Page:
Are there any legal, research, or technical restrictions with using cockroaches like this?
To the best of my knowledge, Gromphadorhina portentosa are not considered a pest insect in the state of California and there are no restrictions in raising, breeding, or keeping these cockroaches. From a scientific research perspective, cockroaches are not subject to the technical framework of a university animal research committee: animal research committees - who oversee university research involving animals - usually only care if you're doing work with vertebrate animals. For more on this topic, see my paper titled Ethology of Art and Science Collaborations: Research Ethics Boards in the Context of Contemporary Art Practice (10 pages, 60K PDF File). Images related to this paper can be found at

Similar Research

Do you know of other similar art projects that use animals to control mechanisms?
Yes. In particular, two projects come directly to mind: Mark Pauline's Guinea-pig-operated 4-legged walking robot, and Ken Rinaldo's "Delicate Balance": a robotic system controlled by living siamese fighting fish.
Mark Pauline - founder and director of Survival Research Labs - built a guinea-pig-operated 4-legged Walking Machine that was operational between 1983 and 1985. It featured an on-board guinea pig that controlled the leg movements of the robot. From my recent conversations with Mark, he described that the guinea pig was trained to drive the machine by rewarding him ("Stu", as he was named) with lettuce. Although Stu was trained to enjoy entering the robot, during operation Stu would tend to position himself in a way that the machine wouldn't move. Video of this machine can be seen in the Survival Research Labs video "A Scenic Harvest from the Kingdom of Pain" available for purchase at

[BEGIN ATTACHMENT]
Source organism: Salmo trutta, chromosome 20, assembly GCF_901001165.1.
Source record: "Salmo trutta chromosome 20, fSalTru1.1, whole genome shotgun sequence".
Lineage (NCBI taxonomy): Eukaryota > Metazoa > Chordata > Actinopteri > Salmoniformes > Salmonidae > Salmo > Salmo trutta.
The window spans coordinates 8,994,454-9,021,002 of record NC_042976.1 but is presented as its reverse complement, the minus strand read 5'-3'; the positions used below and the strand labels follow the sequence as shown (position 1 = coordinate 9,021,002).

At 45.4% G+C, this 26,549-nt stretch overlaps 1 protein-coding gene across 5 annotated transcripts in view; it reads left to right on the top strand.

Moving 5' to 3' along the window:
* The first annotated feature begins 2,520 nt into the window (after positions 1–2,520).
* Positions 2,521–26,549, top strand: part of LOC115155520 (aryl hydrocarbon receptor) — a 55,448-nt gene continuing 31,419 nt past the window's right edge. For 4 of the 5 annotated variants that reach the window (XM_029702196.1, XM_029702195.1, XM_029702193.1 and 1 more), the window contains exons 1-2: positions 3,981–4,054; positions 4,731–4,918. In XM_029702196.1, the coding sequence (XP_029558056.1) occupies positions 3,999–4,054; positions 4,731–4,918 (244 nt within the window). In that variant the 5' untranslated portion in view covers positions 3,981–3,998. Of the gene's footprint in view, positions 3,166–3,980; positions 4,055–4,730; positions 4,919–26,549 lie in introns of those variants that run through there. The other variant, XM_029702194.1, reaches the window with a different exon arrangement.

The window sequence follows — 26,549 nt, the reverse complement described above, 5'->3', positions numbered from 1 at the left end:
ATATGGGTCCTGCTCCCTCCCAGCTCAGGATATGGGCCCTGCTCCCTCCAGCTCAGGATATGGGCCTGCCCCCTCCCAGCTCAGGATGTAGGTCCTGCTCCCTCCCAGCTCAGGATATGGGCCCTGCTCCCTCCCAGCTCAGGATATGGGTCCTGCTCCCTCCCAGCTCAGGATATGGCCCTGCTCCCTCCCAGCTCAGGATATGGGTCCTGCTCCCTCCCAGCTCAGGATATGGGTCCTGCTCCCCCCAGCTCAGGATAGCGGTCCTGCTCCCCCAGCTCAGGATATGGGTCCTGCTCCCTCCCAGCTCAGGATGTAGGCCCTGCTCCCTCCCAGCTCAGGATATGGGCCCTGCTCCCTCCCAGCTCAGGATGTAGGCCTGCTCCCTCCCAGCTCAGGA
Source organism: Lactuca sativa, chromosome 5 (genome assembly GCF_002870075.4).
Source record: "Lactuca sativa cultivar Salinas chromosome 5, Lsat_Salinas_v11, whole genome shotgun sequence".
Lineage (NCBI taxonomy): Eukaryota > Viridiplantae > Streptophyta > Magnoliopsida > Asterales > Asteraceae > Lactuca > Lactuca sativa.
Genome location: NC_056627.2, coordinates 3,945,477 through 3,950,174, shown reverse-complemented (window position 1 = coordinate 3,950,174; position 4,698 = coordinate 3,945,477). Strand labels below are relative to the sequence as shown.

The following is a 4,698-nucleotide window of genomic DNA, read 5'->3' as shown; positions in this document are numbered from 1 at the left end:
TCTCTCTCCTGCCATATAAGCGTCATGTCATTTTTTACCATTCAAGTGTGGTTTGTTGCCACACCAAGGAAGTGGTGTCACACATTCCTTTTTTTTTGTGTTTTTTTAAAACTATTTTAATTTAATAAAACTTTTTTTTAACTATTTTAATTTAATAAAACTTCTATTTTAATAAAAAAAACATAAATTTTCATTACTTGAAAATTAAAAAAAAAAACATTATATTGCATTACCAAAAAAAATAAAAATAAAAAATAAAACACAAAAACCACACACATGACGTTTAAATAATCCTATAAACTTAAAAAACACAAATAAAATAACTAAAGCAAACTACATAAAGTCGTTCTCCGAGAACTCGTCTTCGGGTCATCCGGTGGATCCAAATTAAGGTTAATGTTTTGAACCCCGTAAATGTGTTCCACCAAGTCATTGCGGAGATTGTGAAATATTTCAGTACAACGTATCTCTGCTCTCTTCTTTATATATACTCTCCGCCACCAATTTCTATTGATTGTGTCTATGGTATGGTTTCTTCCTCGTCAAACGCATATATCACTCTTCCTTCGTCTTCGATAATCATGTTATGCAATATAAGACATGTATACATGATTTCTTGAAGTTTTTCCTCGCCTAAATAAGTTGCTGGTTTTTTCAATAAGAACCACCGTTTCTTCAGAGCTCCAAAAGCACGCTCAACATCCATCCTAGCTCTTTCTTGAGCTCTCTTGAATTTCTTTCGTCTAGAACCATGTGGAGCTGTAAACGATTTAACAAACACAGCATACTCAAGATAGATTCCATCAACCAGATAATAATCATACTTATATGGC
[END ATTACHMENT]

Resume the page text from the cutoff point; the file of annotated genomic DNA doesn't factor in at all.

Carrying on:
Ken Rinaldo's "Delicate Balance" is a device with four fish bowls each containing one siamese fighting fish. These bowls were hung from two trusses that were controlled by the fish's body movements, and played with the natural response of the fish attempting to threaten or attack fish in adjacent (separate) bowls. More information about this project can be seen at

Are you familiar with similar projects done in a scientific context?
Yes. This work is directly inspired by scientific research in biorobotics: in particular the remote-controlled cockroach work at the Shimoyama Lab at the University of Tokyo in collaboration with Raphael Holzer. Within this project, the team was attempting to control the movement of a cockroach by implanting electrodes into their antennae. An Associated Press story that gives an overview of the research can be found at with the published paper titled "Behavioural Response of Insects to Electric Stimulation (Control of Insect Motor Function)" available at with diagrams at

Rationale and Goals of this project

Why was this project initially called "Control and Communication in the Animal and the Machine"?
In 1948, Norbert Wiener published a book titled "Cybernetics: on Control and Communication in the Animal and the Machine" in which he coined the term "cybernetics". He used this term to describe the science of transmitting messages between humans and machines, or from machine to machine. Wiener saw human communication as a model for human-machine and machine-to-machine interactions, and that the quality of these communications influenced one's inner well-being: especially in a society in which people increasingly interact with and are reliant on machines. As the term cybernetics stems from the Greek kybernetis meaning "steersman", the process of designing machines that effectively respond to us is important and has direct impact on our social condition. This project somewhat takes Wiener's title literally: it's interested in control and communication in the animal and the machine. It's also interested in the history and social impacts of cybernetic theory within contemporary culture: especially hybrid bio/machine systems.

What do you think about "hard" artificial intelligence or artificial life?
In one word: boring. The quest for artificial intelligence or artificial life might be more interesting if it was less artificial.

Sponsors & Thanks

Garnet Hertz (2008) -